A Double Life

A Double LIfe

Expected publication: July 31, 2018

A Double Life was provided to me by the publisher in return for an honest review. 

This book is set in London. A member of the House of Lords (Parliament) has committed murder and has gone on the run to avoid prosecution. He had intended to kill his wife, but instead killed the nanny and only injured his wife before fleeing the country. The book alternates between the past and the present, showing us what happened but also showing us how his children are doing now. We see the story mainly through the eyes of his daughter Lydia, who has been searching for him since she was a little girl.

Have you ever looked up someone you used to know, or someone you used to date, online? If you have you know that little burst of adrenaline, that sense that you are able to see something you maybe shouldn’t be looking at, and the freedom to observe someone you might have mixed feelings about from afar. It’s simply a part of being a part of social media. Now imagine you could condense and bottle that feeling an then turn it into a book.

That would become this book.

It’s really an exploration of how people can come back and heal from trauma, especially trauma that seems to have been visited on us by those we are supposed to trust the most in the world. Mixed in is the idea that in this age of the internet nothing can ever really be forgotten, moving on from anything is very difficult with constant reminders just a click away, and letting go of the need to know why is hard when you can find just about anyone on the internet.

I’m hesitant to recommend this book. It was very evenly paced, but could be triggering for individuals who have social media addictions or family trauma in their past. The ending also seemed kind of convenient, almost like the book was due so *poof!* everyone gets what they need with just a little scuffle. It also shouldn’t be ignored that doing your own detective work or searching for people in real life is very dangerous, especially if the people you are looking for are violent or abusive.  There are a lot of unhealthy behaviors running amok in these pages.

It does have what I enjoy in a book, and that’s realistic human behavior. Lydia/Claire did exactly what I thought she would do given the circumstances. It wasn’t what I would have chosen to do, but her actions made sense for the most part (the ending notwithstanding).

It was an interesting read and it asks some compelling questions. I don’t think it’s a book I would have chosen to read and I’m not completely enamored with it, but I’m not going to discourage you from reading it either. Give it a try and let me know what you think.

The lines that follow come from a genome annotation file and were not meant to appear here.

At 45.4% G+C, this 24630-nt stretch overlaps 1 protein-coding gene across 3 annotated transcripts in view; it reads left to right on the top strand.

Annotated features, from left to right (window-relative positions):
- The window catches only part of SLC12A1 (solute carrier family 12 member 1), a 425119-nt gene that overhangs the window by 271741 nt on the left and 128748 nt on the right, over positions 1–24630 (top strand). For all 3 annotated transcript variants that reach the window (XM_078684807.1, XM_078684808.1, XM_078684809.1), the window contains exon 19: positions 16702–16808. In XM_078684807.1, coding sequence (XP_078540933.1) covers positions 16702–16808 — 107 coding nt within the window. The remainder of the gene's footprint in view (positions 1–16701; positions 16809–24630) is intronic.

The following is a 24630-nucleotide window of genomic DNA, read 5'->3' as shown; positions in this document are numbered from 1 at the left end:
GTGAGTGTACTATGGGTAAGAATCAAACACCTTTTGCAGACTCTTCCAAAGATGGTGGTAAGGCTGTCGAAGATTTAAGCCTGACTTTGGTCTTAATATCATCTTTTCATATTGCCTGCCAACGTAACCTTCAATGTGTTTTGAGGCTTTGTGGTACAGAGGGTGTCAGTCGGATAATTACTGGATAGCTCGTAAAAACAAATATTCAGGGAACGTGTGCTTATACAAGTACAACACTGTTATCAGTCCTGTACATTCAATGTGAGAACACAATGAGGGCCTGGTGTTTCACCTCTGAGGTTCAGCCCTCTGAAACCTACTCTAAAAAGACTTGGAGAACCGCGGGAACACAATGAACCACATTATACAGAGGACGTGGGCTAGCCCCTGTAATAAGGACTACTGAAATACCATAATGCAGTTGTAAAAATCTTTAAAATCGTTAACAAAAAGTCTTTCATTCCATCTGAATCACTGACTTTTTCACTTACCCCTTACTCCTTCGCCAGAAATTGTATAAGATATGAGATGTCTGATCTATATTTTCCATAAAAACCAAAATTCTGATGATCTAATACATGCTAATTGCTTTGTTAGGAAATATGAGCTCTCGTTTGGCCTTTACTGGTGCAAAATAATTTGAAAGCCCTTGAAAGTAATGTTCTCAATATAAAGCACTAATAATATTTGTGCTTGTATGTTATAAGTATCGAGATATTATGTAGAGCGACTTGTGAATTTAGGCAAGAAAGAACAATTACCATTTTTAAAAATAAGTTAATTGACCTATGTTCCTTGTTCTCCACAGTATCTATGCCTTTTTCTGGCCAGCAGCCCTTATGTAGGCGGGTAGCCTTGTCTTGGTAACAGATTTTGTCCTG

Mammoth

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Expected publication: October 10, 2018

Mammoth was provided to me as a physical ARC by Eric Smith and Jill Baguchinsky in return for an honest review.

I am a fat woman. It is what it is. The books that I read growing up didn’t have me in them, or if they did I was the comic relief, the best friend, or the tomboy. Never the main character. In recent years books like Dumplin’ by Julie Murphy and Dairy Queen by Catherine Murdock have put girls that are larger or different on the main stage ans asked readers to understand them. Representation matters.

When I started Mammoth my initial reaction was that there was too much going on. The main character Natalie is fat, dealing with her bullying past, running a blog about vintage fashion and paleontology, and getting ready to do an internship at Austin State University. In the beginning we are treated to a lot of details about the shapers that she wears and how clammy they get as well as how she guesses the weight of everyone she meets. We’re also treated to a possible love triangle with an Iowa farmboy. It was all a bit shallow and strained and I almost put the book down.

When she arrived at her internship it got even worse. She’s wearing self-made dresses and fashion shoes to this paleontology internship where she has to know she’s going to be in the mud and dirt a lot of the time. Has this girl never dressed down for gym? She’s a self-professed paleo-geek, a fossilista, but she doesn’t know she needs a pair of cargo shorts, boots, and a sturdy tank top, flabby arms be damned? I kept reading but after she spends the first half of her internship reapplying makeup and struggling to breathe because of her wet, sweaty body shaper, I felt like the story was lacking in realism a bit.

I was ready to tear this book apart, to say that it portrays fat girls as shallow and fashion obsessed and hoping to be beautiful using makeup and clothes, but then about 60% of the way through, something happened. Natalie gets in trouble for drinking with her fellow interns and sneaking off with the farmboy to make out. She’s given a second chance and suddenly we start to see Cody as more than just the guy who gives tours at the Mammoth Welcome Center. Her paleo hero Dr. Carver steals credit for something she finds in the bone storage and forces her to reassess her worship of his work.